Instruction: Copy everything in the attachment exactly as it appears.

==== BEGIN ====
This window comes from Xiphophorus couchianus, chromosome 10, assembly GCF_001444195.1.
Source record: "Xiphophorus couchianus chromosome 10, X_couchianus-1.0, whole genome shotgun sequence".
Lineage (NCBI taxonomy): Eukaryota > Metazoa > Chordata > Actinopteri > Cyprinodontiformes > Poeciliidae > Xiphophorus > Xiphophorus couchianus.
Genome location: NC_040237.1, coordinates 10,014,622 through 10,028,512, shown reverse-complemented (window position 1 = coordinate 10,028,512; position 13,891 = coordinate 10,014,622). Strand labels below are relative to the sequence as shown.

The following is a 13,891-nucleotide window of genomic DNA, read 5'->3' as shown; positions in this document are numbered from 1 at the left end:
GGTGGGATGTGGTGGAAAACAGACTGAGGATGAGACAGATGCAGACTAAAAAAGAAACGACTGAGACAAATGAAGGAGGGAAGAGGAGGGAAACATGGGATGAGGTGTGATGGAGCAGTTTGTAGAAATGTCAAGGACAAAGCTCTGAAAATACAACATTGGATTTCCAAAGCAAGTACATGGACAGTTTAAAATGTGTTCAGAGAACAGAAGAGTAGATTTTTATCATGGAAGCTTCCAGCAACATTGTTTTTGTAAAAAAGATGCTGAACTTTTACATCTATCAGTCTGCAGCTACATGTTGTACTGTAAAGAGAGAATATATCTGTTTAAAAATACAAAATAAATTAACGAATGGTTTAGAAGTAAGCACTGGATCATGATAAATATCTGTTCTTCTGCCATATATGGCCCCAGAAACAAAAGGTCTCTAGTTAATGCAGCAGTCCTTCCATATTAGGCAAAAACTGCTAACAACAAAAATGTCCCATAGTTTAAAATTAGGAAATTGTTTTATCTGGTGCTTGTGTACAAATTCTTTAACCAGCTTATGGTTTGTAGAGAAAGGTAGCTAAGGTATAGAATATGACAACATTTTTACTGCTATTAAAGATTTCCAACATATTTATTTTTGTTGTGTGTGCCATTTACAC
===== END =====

This window comes from Xiphophorus couchianus, chromosome 10, assembly GCF_001444195.1.
Source record: "Xiphophorus couchianus chromosome 10, X_couchianus-1.0, whole genome shotgun sequence".
Lineage (NCBI taxonomy): Eukaryota > Metazoa > Chordata > Actinopteri > Cyprinodontiformes > Poeciliidae > Xiphophorus > Xiphophorus couchianus.
Genome location: NC_040237.1, coordinates 10,014,622 through 10,028,512, shown reverse-complemented (window position 1 = coordinate 10,028,512; position 13,891 = coordinate 10,014,622). Strand labels below are relative to the sequence as shown.

The following is a 13,891-nucleotide window of genomic DNA, read 5'->3' as shown; positions in this document are numbered from 1 at the left end:
GGTGGGATGTGGTGGAAAACAGACTGAGGATGAGACAGATGCAGACTAAAAAAGAAACGACTGAGACAAATGAAGGAGGGAAGAGGAGGGAAACATGGGATGAGGTGTGATGGAGCAGTTTGTAGAAATGTCAAGGACAAAGCTCTGAAAATACAACATTGGATTTCCAAAGCAAGTACATGGACAGTTTAAAATGTGTTCAGAGAACAGAAGAGTAGATTTTTATCATGGAAGCTTCCAGCAACATTGTTTTTGTAAAAAAGATGCTGAACTTTTACATCTATCAGTCTGCAGCTACATGTTGTACTGTAAAGAGAGAATATATCTGTTTAAAAATACAAAATAAATTAACGAATGGTTTAGAAGTAAGCACTGGATCATGATAAATATCTGTTCTTCTGCCATATATGGCCCCAGAAACAAAAGGTCTCTAGTTAATGCAGCAGTCCTTCCATATTAGGCAAAAACTGCTAACAACAAAAATGTCCCATAGTTTAAAATTAGGAAATTGTTTTATCTGGTGCTTGTGTACAAATTCTTTAACCAGCTTATGGTTTGTAGAGAAAGGTAGCTAAGGTATAGAATATGACAACATTTTTACTGCTATTAAAGATTTCCAACATATTTATTTTTGTTGTGTGTGCCATTTACAC